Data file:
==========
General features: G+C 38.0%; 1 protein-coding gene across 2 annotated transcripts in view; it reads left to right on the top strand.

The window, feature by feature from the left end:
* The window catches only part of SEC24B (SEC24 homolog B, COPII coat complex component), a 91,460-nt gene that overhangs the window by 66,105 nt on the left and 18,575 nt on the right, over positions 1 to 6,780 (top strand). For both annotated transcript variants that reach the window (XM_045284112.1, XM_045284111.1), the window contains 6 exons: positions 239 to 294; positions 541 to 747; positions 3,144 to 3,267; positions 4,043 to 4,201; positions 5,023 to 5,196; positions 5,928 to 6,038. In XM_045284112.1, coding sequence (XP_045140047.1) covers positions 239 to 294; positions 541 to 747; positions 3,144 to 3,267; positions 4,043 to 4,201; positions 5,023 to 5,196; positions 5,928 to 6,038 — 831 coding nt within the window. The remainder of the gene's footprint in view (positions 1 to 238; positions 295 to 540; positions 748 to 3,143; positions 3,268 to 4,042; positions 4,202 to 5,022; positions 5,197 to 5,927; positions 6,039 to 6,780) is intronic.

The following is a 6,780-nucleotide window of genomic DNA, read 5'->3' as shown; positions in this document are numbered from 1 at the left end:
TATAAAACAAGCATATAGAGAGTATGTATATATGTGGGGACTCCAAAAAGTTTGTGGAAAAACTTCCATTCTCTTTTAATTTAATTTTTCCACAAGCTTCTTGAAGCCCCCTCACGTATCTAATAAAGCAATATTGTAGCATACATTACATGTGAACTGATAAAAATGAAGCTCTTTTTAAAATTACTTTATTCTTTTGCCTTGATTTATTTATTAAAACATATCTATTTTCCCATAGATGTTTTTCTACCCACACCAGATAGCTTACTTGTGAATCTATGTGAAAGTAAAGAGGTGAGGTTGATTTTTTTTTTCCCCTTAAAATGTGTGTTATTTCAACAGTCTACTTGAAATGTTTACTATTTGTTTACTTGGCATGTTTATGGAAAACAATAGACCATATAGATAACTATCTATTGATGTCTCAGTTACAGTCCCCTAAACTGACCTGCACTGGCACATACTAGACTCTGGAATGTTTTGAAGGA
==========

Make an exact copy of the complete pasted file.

General features: G+C 38.0%; 1 protein-coding gene across 2 annotated transcripts in view; it reads left to right on the top strand.

The window, feature by feature from the left end:
* The window catches only part of SEC24B (SEC24 homolog B, COPII coat complex component), a 91,460-nt gene that overhangs the window by 66,105 nt on the left and 18,575 nt on the right, over positions 1 to 6,780 (top strand). For both annotated transcript variants that reach the window (XM_045284112.1, XM_045284111.1), the window contains 6 exons: positions 239 to 294; positions 541 to 747; positions 3,144 to 3,267; positions 4,043 to 4,201; positions 5,023 to 5,196; positions 5,928 to 6,038. In XM_045284112.1, coding sequence (XP_045140047.1) covers positions 239 to 294; positions 541 to 747; positions 3,144 to 3,267; positions 4,043 to 4,201; positions 5,023 to 5,196; positions 5,928 to 6,038 — 831 coding nt within the window. The remainder of the gene's footprint in view (positions 1 to 238; positions 295 to 540; positions 748 to 3,143; positions 3,268 to 4,042; positions 4,202 to 5,022; positions 5,197 to 5,927; positions 6,039 to 6,780) is intronic.

The following is a 6,780-nucleotide window of genomic DNA, read 5'->3' as shown; positions in this document are numbered from 1 at the left end:
TATAAAACAAGCATATAGAGAGTATGTATATATGTGGGGACTCCAAAAAGTTTGTGGAAAAACTTCCATTCTCTTTTAATTTAATTTTTCCACAAGCTTCTTGAAGCCCCCTCACGTATCTAATAAAGCAATATTGTAGCATACATTACATGTGAACTGATAAAAATGAAGCTCTTTTTAAAATTACTTTATTCTTTTGCCTTGATTTATTTATTAAAACATATCTATTTTCCCATAGATGTTTTTCTACCCACACCAGATAGCTTACTTGTGAATCTATGTGAAAGTAAAGAGGTGAGGTTGATTTTTTTTTTCCCCTTAAAATGTGTGTTATTTCAACAGTCTACTTGAAATGTTTACTATTTGTTTACTTGGCATGTTTATGGAAAACAATAGACCATATAGATAACTATCTATTGATGTCTCAGTTACAGTCCCCTAAACTGACCTGCACTGGCACATACTAGACTCTGGAATGTTTTGAAGGA